# '200.123 BTC'

Send bitcoin

def send_money(self, to, amount, notes=None, user_fee=None, amount_currency=None)

response = coinbase.send_money('user@example.com', '2')
print(response['success'])
# True
print(response['transaction']['status'])
# 'pending'
print(response['transaction']['id'])
# '518d8567ed3ddcd4fd000034'

The first parameter can also be a bitcoin address and the third parameter can be a note or description of the transaction. Descriptions are only visible on Coinbase (not on the general bitcoin network).

response = coinbase.send_money("mpJKwdmJKYjiyfNo26eRp4j6qGwuUUnw9x", "0.1", "thanks for the coffee!")
print(response['transaction']['notes'])
# 'thanks for the coffee!'

You can also send money in a number of currencies (see get_currencies()) using the fifth parameter. The amount will be automatically converted to the correct BTC amount using the current exchange rate.

response = coinbase.send_money("user@example.com", "2", amount_currency="CAD")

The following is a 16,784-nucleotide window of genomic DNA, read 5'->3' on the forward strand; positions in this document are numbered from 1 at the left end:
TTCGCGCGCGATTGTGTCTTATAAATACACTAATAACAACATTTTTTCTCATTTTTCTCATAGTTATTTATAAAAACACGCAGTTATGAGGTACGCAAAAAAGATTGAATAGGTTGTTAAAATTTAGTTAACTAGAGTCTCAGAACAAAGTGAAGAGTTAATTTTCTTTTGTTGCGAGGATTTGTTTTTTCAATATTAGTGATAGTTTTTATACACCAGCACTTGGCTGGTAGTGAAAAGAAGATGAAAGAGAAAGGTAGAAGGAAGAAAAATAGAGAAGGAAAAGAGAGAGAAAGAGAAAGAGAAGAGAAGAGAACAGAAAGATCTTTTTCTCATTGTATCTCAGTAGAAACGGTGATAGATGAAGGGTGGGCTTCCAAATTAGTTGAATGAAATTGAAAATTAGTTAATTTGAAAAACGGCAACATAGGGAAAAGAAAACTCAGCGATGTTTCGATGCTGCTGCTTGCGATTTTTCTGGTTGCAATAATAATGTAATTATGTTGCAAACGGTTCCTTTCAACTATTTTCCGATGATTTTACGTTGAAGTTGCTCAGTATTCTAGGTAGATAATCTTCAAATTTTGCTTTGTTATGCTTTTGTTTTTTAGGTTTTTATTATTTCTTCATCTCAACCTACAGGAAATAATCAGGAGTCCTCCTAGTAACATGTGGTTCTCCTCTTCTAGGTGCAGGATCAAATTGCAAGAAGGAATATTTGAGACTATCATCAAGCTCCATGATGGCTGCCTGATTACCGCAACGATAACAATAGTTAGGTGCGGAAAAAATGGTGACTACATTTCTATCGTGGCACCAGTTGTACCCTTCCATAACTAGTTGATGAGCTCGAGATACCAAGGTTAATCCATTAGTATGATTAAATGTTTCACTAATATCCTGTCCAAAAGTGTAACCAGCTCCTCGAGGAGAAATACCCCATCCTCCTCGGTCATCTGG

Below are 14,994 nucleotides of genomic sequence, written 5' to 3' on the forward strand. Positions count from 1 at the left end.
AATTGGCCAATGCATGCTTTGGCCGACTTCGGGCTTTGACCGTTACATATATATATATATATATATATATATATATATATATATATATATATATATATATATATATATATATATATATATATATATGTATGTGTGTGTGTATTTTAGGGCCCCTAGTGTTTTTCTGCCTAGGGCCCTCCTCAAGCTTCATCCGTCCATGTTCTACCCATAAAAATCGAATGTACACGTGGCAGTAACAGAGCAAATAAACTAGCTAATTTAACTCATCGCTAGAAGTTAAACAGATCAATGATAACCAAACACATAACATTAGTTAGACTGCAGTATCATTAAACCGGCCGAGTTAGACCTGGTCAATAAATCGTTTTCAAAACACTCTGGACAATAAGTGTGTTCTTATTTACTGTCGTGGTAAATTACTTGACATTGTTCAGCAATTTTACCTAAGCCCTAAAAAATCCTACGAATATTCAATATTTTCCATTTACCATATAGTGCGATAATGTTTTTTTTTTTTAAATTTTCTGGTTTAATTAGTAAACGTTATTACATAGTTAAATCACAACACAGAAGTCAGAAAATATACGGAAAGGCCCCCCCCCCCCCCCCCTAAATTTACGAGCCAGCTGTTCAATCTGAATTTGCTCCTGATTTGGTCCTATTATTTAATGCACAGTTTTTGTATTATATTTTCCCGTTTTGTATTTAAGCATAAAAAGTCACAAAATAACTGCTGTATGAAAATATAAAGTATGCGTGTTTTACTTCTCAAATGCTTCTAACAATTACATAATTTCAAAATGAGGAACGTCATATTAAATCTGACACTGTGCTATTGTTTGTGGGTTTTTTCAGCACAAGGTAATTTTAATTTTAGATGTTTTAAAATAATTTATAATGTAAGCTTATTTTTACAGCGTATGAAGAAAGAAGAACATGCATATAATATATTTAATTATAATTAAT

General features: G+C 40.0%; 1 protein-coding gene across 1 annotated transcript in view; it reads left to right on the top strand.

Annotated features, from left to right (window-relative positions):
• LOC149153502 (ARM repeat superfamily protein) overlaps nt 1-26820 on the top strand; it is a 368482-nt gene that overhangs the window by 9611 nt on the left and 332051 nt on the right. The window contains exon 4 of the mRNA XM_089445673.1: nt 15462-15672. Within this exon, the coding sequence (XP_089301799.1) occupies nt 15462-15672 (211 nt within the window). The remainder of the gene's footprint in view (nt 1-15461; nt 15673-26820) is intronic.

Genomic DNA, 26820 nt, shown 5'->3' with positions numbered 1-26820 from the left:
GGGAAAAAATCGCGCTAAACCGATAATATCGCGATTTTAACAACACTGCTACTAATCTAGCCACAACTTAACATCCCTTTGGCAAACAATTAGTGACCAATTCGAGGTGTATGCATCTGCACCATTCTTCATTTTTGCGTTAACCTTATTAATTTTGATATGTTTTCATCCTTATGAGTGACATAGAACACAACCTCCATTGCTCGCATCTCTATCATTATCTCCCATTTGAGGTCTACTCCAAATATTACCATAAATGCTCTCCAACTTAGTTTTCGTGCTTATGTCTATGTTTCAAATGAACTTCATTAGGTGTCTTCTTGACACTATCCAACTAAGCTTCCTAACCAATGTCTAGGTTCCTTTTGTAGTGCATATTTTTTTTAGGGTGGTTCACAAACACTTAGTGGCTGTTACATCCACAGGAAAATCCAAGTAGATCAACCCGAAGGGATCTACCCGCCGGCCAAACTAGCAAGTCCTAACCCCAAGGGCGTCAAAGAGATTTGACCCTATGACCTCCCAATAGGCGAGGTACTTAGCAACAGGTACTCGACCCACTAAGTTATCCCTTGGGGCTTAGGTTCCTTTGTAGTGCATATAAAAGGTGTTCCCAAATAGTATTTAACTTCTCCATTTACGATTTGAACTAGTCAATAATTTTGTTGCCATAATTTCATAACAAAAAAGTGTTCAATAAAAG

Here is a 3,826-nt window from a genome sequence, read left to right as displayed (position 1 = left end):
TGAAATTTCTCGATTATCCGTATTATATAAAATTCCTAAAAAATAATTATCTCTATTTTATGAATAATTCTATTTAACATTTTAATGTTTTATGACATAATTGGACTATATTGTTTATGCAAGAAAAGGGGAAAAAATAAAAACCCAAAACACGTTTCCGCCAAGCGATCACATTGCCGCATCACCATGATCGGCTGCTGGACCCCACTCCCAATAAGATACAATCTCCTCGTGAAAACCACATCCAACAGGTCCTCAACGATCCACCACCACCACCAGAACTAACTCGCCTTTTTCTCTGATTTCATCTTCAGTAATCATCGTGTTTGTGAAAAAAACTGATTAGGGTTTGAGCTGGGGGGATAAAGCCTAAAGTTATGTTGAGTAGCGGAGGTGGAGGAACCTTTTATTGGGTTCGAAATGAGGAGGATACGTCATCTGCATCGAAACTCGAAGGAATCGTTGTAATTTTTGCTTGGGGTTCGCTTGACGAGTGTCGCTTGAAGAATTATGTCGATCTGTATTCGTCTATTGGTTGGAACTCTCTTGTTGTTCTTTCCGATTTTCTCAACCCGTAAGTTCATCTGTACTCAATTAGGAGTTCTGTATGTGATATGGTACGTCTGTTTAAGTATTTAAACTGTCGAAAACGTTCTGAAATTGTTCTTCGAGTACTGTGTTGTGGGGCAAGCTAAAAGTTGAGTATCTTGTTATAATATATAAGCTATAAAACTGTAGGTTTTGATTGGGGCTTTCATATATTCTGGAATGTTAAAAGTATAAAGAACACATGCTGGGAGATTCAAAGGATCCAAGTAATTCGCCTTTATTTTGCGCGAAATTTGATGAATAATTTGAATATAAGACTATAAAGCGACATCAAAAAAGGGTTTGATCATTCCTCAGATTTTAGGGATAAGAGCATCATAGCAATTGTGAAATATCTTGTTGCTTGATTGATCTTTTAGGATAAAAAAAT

print(response['transaction']['amount']['amount'])
# '0.0169'

Request bitcoin

This will send an email to the recipient, requesting payment, and give them an easy way to pay.

response = coinbase.request_money('client@example.com', 50, "contractor hours in January (website redesign for 50 BTC)")
print(response['transaction']['request'])
# True
print(response['transaction']['id'])
# '501a3554f8182b2754000003'

response = coinbase.resend_request('501a3554f8182b2754000003)
print(response['success'])
# True

response = coinbase.cancel_request('501a3554f8182b2754000003')
print(response['success'])
# True

# From the other account:
response = coinbase.complete_request('501a3554f8182b2754000003')
print(response['success'])
# True

List your current transactions

Sorted in descending order by timestamp, 30 per page. You can pass an integer as the first parameter to page through results, for example coinbase.get_transactions(2).

response = coinbase.get_transactions()
print(response['current_page'])
# 1
print(response['num_pages'])
# 2
print(response['transactions'][0]['id'])